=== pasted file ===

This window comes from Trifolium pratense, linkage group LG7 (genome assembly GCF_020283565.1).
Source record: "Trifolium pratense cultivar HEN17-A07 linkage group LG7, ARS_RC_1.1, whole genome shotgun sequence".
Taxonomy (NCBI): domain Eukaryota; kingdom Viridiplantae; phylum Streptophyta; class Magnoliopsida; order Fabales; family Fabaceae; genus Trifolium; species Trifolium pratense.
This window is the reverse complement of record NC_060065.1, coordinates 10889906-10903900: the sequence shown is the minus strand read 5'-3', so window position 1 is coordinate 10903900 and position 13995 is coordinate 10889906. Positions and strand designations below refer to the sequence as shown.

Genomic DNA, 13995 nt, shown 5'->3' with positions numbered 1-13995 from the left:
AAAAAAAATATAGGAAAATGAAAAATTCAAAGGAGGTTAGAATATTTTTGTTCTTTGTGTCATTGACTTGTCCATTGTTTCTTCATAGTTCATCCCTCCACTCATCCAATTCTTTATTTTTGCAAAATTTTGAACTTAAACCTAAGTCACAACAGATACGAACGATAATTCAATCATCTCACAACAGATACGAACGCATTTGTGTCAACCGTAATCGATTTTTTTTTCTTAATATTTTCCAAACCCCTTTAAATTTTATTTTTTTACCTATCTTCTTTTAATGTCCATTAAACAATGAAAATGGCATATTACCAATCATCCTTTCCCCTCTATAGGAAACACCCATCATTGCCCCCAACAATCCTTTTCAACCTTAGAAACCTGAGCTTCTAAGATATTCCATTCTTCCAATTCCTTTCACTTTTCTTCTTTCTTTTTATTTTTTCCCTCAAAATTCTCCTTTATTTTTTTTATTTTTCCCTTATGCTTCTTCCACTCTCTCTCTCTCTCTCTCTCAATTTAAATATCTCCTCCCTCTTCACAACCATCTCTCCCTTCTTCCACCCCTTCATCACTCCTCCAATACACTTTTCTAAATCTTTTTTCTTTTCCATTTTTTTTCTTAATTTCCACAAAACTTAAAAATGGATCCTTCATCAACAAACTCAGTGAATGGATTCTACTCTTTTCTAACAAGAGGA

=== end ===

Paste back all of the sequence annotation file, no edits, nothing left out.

This window comes from Trifolium pratense, linkage group LG7 (genome assembly GCF_020283565.1).
Source record: "Trifolium pratense cultivar HEN17-A07 linkage group LG7, ARS_RC_1.1, whole genome shotgun sequence".
Taxonomy (NCBI): domain Eukaryota; kingdom Viridiplantae; phylum Streptophyta; class Magnoliopsida; order Fabales; family Fabaceae; genus Trifolium; species Trifolium pratense.
This window is the reverse complement of record NC_060065.1, coordinates 10889906-10903900: the sequence shown is the minus strand read 5'-3', so window position 1 is coordinate 10903900 and position 13995 is coordinate 10889906. Positions and strand designations below refer to the sequence as shown.

Genomic DNA, 13995 nt, shown 5'->3' with positions numbered 1-13995 from the left:
AAAAAAAATATAGGAAAATGAAAAATTCAAAGGAGGTTAGAATATTTTTGTTCTTTGTGTCATTGACTTGTCCATTGTTTCTTCATAGTTCATCCCTCCACTCATCCAATTCTTTATTTTTGCAAAATTTTGAACTTAAACCTAAGTCACAACAGATACGAACGATAATTCAATCATCTCACAACAGATACGAACGCATTTGTGTCAACCGTAATCGATTTTTTTTTCTTAATATTTTCCAAACCCCTTTAAATTTTATTTTTTTACCTATCTTCTTTTAATGTCCATTAAACAATGAAAATGGCATATTACCAATCATCCTTTCCCCTCTATAGGAAACACCCATCATTGCCCCCAACAATCCTTTTCAACCTTAGAAACCTGAGCTTCTAAGATATTCCATTCTTCCAATTCCTTTCACTTTTCTTCTTTCTTTTTATTTTTTCCCTCAAAATTCTCCTTTATTTTTTTTATTTTTCCCTTATGCTTCTTCCACTCTCTCTCTCTCTCTCTCTCAATTTAAATATCTCCTCCCTCTTCACAACCATCTCTCCCTTCTTCCACCCCTTCATCACTCCTCCAATACACTTTTCTAAATCTTTTTTCTTTTCCATTTTTTTTCTTAATTTCCACAAAACTTAAAAATGGATCCTTCATCAACAAACTCAGTGAATGGATTCTACTCTTTTCTAACAAGAGGA